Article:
Developers Exploring More Eco-Friendly Construction Approaches

Developers Exploring More Eco-Friendly Construction Approaches
Sep 2017 , by , in Design

Current construction processes are notorious for their negative impact on the environment. In fact, several studies cited by Initiafy have shown that the industry accounts for 50% of climatic change, 50% of waste landfills, 40% of water pollution, 40% of energy usage and 23% of air pollution.

But another fact also remains: people will always need residences and work spaces. Thus, in order to meet real estate demands while avoiding further damages to the environment, eco-friendly solutions are beginning to be used by architects, engineers and other experts in the field. These methods are applied during the construction process itself and/or added to a finished structure. Some solutions are revamped versions of traditional building methods, while others are entirely new which has become possible due to advanced technology.

The most common is the use of solar power installations, which are prevalent locally as well as in other parts of the globe. Last year, our government prepared roughly INR192 billion (US$3 billion) to fund related projects including buildings with sustainable energy through solar technology. The goal is to attain an output of 100 gigawatts entirely from solar energy before the year 2022.

But this is only one of several methods to reduce the industry’s carbon footprint.

Green roofing

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The utilisation of green roofing is retrospective rather than revolutionary. Nonetheless, it’s now being seen in more construction projects worldwide.

Although, there are technicalities that have been added to help adhere to modern building codes and practices. For instance, green roofs are now split into two types: intensive which uses trees and plants up to 15 feet high, placed on an appropriate weight-bearing roofs and; extensive which uses plants that only grow up to 6 inches. The latter is more commonly used for large buildings.

In addition, green roof systems follow a specific layering process. These layers include a waterproof base, root repellent overlay, water filtration, moisture retainer, and soil.

3D-printed concrete
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Believe it or not, concrete can now be made through 3D printing as well. In China, there are now at least 10 houses made entirely from recycled construction waste which can be turned into a mixture of cement and glass fiber. Design Boom explained that the material is created and distributed through a giant 3D printer, and each house was completed in a matter of hours.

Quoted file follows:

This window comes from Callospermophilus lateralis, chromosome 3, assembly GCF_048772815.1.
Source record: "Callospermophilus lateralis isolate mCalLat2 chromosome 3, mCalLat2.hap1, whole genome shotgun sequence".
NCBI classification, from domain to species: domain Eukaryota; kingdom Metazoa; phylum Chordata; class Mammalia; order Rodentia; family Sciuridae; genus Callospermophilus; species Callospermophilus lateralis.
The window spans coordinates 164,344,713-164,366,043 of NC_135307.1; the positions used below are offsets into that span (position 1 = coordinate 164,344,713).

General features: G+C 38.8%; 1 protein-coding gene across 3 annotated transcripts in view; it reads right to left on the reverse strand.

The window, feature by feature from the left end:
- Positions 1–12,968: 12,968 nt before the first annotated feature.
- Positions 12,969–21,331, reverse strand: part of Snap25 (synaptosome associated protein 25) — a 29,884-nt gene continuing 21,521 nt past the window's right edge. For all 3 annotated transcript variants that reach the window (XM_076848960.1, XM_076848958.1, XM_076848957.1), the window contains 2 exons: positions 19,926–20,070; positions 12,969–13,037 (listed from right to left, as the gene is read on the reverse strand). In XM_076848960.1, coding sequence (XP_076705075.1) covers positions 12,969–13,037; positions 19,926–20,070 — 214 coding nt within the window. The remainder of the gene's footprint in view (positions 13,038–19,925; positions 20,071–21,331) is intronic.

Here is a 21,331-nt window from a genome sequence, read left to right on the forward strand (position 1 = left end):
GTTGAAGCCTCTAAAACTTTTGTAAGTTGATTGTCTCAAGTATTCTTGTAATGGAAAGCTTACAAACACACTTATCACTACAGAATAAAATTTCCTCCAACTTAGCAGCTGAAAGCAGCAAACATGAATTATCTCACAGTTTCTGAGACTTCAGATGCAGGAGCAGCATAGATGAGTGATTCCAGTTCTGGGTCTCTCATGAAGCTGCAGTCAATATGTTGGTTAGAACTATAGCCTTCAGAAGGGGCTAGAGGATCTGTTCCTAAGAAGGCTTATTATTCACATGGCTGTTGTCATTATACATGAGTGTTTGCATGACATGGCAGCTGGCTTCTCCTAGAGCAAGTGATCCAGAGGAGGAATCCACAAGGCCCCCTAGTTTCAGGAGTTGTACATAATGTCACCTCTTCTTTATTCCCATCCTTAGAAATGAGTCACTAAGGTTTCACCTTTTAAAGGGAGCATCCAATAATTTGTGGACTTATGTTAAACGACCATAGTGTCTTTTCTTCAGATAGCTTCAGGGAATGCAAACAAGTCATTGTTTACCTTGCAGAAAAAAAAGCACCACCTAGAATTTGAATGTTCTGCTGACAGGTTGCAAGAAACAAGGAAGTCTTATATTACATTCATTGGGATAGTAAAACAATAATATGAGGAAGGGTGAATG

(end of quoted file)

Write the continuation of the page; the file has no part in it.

CO2-absorbent concrete
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On the other side of the world, a different kind of solution is currently being explored by British concrete manufacturer Novacem. Every ton of conventional cement emits around 0.4 tons of carbon dioxide (CO2), but  Sustainable Build mentioned that Novacem discovered a new formula which not only negates this effect – it actually does the opposite. The cement is processed from magnesium sulphate and each ton can absorb 0.6 tons of CO2 as it hardens. Albeit still in its experimental stage, Novacem is certain that this new kind of cement can be manufactured and used in all sorts of construction projects in the near future.

New insulation techniques
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Improved temperature regulation is another tactic employed by developers to reduce the frequency of using cooling/heating systems which take up considerable power. Across the Atlantic, New York’s Cornell Tech is applying a myriad of eco-friendly solutions to its Bloomberg Building, which is under construction.

Apart from using similar approaches tackled earlier such as solar power and green roofing, the news outlet of Cornell University specified that the new structure will have a highly insulated facade comprised of a rainscreen wall system and metal panelling. This will improve insulation and allow more natural light to pass through.

Maximising passive insulation as well as natural lighting is an ongoing trend even in other parts of the nation, especially in states like Florida which is usually sunny for most of the year. In Miami, for example, numerous construction projects are slated to have facades and exteriors almost entirely made out of glass.Not only that, some of these buildings including Brickell Flatiron, One Park Grove and 1000 Museum were highlighted in a post by Discover Homes Miami as having high compliance in terms of eco-friendliness due to applying several of the solutions featured above. Developers make it a point to achieve important ‘green’ certifications like LEED and Well Building Standard as a bid to join the mission of turning construction into a completely environment-friendly industry.

With more ecological construction processes being conceptualised and implemented, the reality is that the world is moving towards a more eco-friendly and sustainable construction model.

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